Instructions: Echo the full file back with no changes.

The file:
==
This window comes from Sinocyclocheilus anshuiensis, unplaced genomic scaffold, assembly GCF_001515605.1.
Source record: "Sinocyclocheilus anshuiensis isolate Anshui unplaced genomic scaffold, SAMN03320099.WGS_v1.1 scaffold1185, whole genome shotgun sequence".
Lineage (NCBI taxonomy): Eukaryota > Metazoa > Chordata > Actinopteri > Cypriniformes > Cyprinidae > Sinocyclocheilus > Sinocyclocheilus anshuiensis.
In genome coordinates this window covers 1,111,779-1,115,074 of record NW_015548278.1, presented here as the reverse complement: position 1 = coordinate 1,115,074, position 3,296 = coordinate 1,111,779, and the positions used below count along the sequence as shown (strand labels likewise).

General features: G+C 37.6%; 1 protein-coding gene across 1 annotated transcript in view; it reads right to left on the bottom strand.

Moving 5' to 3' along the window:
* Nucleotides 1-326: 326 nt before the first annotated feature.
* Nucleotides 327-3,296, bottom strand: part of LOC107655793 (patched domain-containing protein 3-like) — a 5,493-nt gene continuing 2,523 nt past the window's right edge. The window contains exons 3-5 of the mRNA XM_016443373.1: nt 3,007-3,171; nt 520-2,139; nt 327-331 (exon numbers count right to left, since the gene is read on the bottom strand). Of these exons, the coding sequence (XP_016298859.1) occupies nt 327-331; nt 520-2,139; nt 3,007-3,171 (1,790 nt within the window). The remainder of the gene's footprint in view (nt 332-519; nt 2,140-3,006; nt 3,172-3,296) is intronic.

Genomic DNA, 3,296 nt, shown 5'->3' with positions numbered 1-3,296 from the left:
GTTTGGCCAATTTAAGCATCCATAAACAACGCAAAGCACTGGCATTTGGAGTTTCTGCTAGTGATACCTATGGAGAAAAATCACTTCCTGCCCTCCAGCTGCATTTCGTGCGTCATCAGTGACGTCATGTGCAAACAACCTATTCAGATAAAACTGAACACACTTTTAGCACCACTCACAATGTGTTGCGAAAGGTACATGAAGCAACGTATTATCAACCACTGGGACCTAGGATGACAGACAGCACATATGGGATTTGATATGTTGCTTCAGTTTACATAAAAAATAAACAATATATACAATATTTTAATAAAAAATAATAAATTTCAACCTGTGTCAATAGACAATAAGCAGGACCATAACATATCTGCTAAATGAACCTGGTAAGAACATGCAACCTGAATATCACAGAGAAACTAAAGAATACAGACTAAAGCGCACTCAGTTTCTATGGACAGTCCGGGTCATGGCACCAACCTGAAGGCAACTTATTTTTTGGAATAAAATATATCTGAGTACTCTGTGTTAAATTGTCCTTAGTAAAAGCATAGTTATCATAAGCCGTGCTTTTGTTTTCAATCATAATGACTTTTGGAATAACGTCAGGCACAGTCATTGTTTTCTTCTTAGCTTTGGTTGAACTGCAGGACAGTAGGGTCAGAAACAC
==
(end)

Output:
This window comes from Sinocyclocheilus anshuiensis, unplaced genomic scaffold, assembly GCF_001515605.1.
Source record: "Sinocyclocheilus anshuiensis isolate Anshui unplaced genomic scaffold, SAMN03320099.WGS_v1.1 scaffold1185, whole genome shotgun sequence".
Lineage (NCBI taxonomy): Eukaryota > Metazoa > Chordata > Actinopteri > Cypriniformes > Cyprinidae > Sinocyclocheilus > Sinocyclocheilus anshuiensis.
In genome coordinates this window covers 1,111,779-1,115,074 of record NW_015548278.1, presented here as the reverse complement: position 1 = coordinate 1,115,074, position 3,296 = coordinate 1,111,779, and the positions used below count along the sequence as shown (strand labels likewise).

General features: G+C 37.6%; 1 protein-coding gene across 1 annotated transcript in view; it reads right to left on the bottom strand.

Moving 5' to 3' along the window:
* Nucleotides 1-326: 326 nt before the first annotated feature.
* Nucleotides 327-3,296, bottom strand: part of LOC107655793 (patched domain-containing protein 3-like) — a 5,493-nt gene continuing 2,523 nt past the window's right edge. The window contains exons 3-5 of the mRNA XM_016443373.1: nt 3,007-3,171; nt 520-2,139; nt 327-331 (exon numbers count right to left, since the gene is read on the bottom strand). Of these exons, the coding sequence (XP_016298859.1) occupies nt 327-331; nt 520-2,139; nt 3,007-3,171 (1,790 nt within the window). The remainder of the gene's footprint in view (nt 332-519; nt 2,140-3,006; nt 3,172-3,296) is intronic.

Genomic DNA, 3,296 nt, shown 5'->3' with positions numbered 1-3,296 from the left:
GTTTGGCCAATTTAAGCATCCATAAACAACGCAAAGCACTGGCATTTGGAGTTTCTGCTAGTGATACCTATGGAGAAAAATCACTTCCTGCCCTCCAGCTGCATTTCGTGCGTCATCAGTGACGTCATGTGCAAACAACCTATTCAGATAAAACTGAACACACTTTTAGCACCACTCACAATGTGTTGCGAAAGGTACATGAAGCAACGTATTATCAACCACTGGGACCTAGGATGACAGACAGCACATATGGGATTTGATATGTTGCTTCAGTTTACATAAAAAATAAACAATATATACAATATTTTAATAAAAAATAATAAATTTCAACCTGTGTCAATAGACAATAAGCAGGACCATAACATATCTGCTAAATGAACCTGGTAAGAACATGCAACCTGAATATCACAGAGAAACTAAAGAATACAGACTAAAGCGCACTCAGTTTCTATGGACAGTCCGGGTCATGGCACCAACCTGAAGGCAACTTATTTTTTGGAATAAAATATATCTGAGTACTCTGTGTTAAATTGTCCTTAGTAAAAGCATAGTTATCATAAGCCGTGCTTTTGTTTTCAATCATAATGACTTTTGGAATAACGTCAGGCACAGTCATTGTTTTCTTCTTAGCTTTGGTTGAACTGCAGGACAGTAGGGTCAGAAACAC